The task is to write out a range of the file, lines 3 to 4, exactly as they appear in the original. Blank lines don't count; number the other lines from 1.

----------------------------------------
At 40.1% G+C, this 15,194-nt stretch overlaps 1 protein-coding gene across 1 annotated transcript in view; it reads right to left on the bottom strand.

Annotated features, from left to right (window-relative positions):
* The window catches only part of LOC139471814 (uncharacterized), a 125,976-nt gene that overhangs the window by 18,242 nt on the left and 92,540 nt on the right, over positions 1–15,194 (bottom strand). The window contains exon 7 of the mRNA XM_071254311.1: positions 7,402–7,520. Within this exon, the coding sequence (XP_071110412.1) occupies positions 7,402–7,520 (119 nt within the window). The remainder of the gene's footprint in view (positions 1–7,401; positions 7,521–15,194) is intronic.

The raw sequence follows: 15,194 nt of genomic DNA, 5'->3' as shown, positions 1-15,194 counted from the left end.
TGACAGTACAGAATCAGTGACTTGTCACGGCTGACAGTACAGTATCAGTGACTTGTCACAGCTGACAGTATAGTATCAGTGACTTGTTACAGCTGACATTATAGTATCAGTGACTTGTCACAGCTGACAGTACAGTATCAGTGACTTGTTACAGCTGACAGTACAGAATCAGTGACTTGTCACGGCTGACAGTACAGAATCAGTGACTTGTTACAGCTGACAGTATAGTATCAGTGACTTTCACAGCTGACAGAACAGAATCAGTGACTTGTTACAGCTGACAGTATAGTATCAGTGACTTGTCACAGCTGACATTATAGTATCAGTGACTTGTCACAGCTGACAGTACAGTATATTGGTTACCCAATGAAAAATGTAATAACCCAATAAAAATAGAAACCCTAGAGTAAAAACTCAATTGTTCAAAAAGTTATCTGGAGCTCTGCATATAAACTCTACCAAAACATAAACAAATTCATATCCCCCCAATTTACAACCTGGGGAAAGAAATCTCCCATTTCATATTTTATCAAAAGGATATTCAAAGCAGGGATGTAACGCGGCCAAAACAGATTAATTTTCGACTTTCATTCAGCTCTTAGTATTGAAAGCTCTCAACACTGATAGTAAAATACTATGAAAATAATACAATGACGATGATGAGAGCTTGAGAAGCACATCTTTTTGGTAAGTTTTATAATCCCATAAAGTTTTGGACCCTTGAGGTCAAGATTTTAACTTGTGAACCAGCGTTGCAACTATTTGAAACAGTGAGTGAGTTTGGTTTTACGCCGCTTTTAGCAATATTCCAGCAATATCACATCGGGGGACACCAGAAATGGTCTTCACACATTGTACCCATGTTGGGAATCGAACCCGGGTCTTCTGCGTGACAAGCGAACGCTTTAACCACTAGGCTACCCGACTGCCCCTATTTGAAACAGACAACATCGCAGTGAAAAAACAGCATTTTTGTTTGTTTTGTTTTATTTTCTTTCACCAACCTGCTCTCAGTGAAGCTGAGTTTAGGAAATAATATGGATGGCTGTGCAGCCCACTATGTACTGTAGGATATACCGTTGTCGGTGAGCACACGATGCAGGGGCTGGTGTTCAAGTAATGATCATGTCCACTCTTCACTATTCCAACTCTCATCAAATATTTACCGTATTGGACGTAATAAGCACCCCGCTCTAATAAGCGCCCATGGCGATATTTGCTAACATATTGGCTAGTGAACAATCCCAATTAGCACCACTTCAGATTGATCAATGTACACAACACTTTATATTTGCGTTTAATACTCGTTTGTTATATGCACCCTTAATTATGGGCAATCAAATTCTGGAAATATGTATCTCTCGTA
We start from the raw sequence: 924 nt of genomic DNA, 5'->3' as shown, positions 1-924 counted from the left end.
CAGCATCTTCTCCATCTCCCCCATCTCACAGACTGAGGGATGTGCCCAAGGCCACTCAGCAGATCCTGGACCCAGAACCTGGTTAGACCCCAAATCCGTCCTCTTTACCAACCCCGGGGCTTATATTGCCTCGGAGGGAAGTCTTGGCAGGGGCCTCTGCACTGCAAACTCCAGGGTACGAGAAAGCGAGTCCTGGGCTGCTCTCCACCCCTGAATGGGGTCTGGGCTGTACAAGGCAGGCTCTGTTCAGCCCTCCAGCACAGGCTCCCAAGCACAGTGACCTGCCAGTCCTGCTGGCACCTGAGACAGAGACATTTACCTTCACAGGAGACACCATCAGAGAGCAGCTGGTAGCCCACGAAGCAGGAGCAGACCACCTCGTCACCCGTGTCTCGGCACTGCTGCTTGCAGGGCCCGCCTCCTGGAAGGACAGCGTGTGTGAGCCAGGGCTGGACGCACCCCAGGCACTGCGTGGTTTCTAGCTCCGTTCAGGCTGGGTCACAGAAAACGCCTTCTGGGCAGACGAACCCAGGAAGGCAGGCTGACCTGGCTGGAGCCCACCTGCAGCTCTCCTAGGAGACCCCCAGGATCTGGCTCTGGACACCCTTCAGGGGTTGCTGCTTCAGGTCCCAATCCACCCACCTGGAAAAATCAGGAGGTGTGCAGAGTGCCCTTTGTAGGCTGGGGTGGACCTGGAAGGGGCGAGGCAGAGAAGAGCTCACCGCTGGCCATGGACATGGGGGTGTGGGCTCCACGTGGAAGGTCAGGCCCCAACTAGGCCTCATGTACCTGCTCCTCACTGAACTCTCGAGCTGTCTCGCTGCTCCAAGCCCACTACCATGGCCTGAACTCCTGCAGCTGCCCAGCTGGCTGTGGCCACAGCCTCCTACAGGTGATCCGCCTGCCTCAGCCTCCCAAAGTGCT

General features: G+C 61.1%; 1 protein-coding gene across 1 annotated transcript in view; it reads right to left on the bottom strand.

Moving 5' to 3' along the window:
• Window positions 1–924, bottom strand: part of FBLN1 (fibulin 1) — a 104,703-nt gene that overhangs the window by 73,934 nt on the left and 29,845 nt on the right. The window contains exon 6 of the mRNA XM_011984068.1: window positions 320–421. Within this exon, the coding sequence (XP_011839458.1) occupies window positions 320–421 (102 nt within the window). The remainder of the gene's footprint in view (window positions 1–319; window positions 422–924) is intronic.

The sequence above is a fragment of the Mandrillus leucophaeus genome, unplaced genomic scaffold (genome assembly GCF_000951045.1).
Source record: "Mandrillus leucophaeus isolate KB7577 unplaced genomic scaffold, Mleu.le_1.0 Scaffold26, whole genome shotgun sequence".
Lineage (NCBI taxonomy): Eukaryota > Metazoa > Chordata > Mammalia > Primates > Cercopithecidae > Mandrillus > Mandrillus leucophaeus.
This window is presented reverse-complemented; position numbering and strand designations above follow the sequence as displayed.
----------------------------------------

* The window catches only part of LOC139471814 (uncharacterized), a 125,976-nt gene that overhangs the window by 18,242 nt on the left and 92,540 nt on the right, over positions 1–15,194 (bottom strand). The window contains exon 7 of the mRNA XM_071254311.1: positions 7,402–7,520. Within this exon, the coding sequence (XP_071110412.1) occupies positions 7,402–7,520 (119 nt within the window). The remainder of the gene's footprint in view (positions 1–7,401; positions 7,521–15,194) is intronic.

The raw sequence follows: 15,194 nt of genomic DNA, 5'->3' as shown, positions 1-15,194 counted from the left end.